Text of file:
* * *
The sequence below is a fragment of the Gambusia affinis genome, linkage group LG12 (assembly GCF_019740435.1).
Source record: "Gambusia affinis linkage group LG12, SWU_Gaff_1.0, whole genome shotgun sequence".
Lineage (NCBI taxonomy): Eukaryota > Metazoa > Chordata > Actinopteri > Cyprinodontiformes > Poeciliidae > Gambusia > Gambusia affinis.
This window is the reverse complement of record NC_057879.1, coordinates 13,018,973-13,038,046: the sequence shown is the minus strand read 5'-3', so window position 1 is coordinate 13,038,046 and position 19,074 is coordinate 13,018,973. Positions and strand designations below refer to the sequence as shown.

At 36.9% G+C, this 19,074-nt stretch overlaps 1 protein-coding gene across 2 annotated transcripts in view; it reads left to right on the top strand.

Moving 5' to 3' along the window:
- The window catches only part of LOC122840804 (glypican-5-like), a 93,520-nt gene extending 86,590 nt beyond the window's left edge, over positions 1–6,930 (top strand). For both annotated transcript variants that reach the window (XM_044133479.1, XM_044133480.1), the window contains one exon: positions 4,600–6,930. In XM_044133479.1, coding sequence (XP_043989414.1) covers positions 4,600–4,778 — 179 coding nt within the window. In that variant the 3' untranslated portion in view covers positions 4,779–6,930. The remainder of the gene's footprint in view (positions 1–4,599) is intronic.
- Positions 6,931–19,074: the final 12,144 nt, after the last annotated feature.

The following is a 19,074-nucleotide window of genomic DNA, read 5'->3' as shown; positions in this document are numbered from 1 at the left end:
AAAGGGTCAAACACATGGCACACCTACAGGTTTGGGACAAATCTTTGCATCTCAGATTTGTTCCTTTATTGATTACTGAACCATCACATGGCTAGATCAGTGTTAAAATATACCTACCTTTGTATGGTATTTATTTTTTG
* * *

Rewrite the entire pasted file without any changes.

The sequence below is a fragment of the Gambusia affinis genome, linkage group LG12 (assembly GCF_019740435.1).
Source record: "Gambusia affinis linkage group LG12, SWU_Gaff_1.0, whole genome shotgun sequence".
Lineage (NCBI taxonomy): Eukaryota > Metazoa > Chordata > Actinopteri > Cyprinodontiformes > Poeciliidae > Gambusia > Gambusia affinis.
This window is the reverse complement of record NC_057879.1, coordinates 13,018,973-13,038,046: the sequence shown is the minus strand read 5'-3', so window position 1 is coordinate 13,038,046 and position 19,074 is coordinate 13,018,973. Positions and strand designations below refer to the sequence as shown.

At 36.9% G+C, this 19,074-nt stretch overlaps 1 protein-coding gene across 2 annotated transcripts in view; it reads left to right on the top strand.

Moving 5' to 3' along the window:
- The window catches only part of LOC122840804 (glypican-5-like), a 93,520-nt gene extending 86,590 nt beyond the window's left edge, over positions 1–6,930 (top strand). For both annotated transcript variants that reach the window (XM_044133479.1, XM_044133480.1), the window contains one exon: positions 4,600–6,930. In XM_044133479.1, coding sequence (XP_043989414.1) covers positions 4,600–4,778 — 179 coding nt within the window. In that variant the 3' untranslated portion in view covers positions 4,779–6,930. The remainder of the gene's footprint in view (positions 1–4,599) is intronic.
- Positions 6,931–19,074: the final 12,144 nt, after the last annotated feature.

The following is a 19,074-nucleotide window of genomic DNA, read 5'->3' as shown; positions in this document are numbered from 1 at the left end:
AAAGGGTCAAACACATGGCACACCTACAGGTTTGGGACAAATCTTTGCATCTCAGATTTGTTCCTTTATTGATTACTGAACCATCACATGGCTAGATCAGTGTTAAAATATACCTACCTTTGTATGGTATTTATTTTTTG